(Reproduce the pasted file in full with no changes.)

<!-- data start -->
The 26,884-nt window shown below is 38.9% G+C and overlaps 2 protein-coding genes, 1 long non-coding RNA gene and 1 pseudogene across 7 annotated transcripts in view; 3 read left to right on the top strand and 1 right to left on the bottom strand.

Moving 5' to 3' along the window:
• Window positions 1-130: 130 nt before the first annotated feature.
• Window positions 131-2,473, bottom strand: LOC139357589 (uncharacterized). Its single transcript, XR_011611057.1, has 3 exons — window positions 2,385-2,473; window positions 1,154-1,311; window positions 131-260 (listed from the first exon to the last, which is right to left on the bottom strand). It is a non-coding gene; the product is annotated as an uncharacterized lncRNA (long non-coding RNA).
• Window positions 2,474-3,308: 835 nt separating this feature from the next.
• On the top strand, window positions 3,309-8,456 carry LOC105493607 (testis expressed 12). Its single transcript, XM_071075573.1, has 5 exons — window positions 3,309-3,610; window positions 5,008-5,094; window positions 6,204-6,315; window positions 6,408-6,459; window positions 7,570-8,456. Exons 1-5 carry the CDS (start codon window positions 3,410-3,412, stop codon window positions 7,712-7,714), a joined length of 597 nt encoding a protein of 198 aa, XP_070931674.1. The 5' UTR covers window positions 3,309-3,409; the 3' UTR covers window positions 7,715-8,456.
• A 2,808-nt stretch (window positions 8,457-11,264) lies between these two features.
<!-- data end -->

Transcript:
The 26,884-nt window shown below is 38.9% G+C and overlaps 2 protein-coding genes, 1 long non-coding RNA gene and 1 pseudogene across 7 annotated transcripts in view; 3 read left to right on the top strand and 1 right to left on the bottom strand.

Moving 5' to 3' along the window:
• Window positions 1-130: 130 nt before the first annotated feature.
• Window positions 131-2,473, bottom strand: LOC139357589 (uncharacterized). Its single transcript, XR_011611057.1, has 3 exons — window positions 2,385-2,473; window positions 1,154-1,311; window positions 131-260 (listed from the first exon to the last, which is right to left on the bottom strand). It is a non-coding gene; the product is annotated as an uncharacterized lncRNA (long non-coding RNA).
• Window positions 2,474-3,308: 835 nt separating this feature from the next.
• On the top strand, window positions 3,309-8,456 carry LOC105493607 (testis expressed 12). Its single transcript, XM_071075573.1, has 5 exons — window positions 3,309-3,610; window positions 5,008-5,094; window positions 6,204-6,315; window positions 6,408-6,459; window positions 7,570-8,456. Exons 1-5 carry the CDS (start codon window positions 3,410-3,412, stop codon window positions 7,712-7,714), a joined length of 597 nt encoding a protein of 198 aa, XP_070931674.1. The 5' UTR covers window positions 3,309-3,409; the 3' UTR covers window positions 7,715-8,456.
• A 2,808-nt stretch (window positions 8,457-11,264) lies between these two features.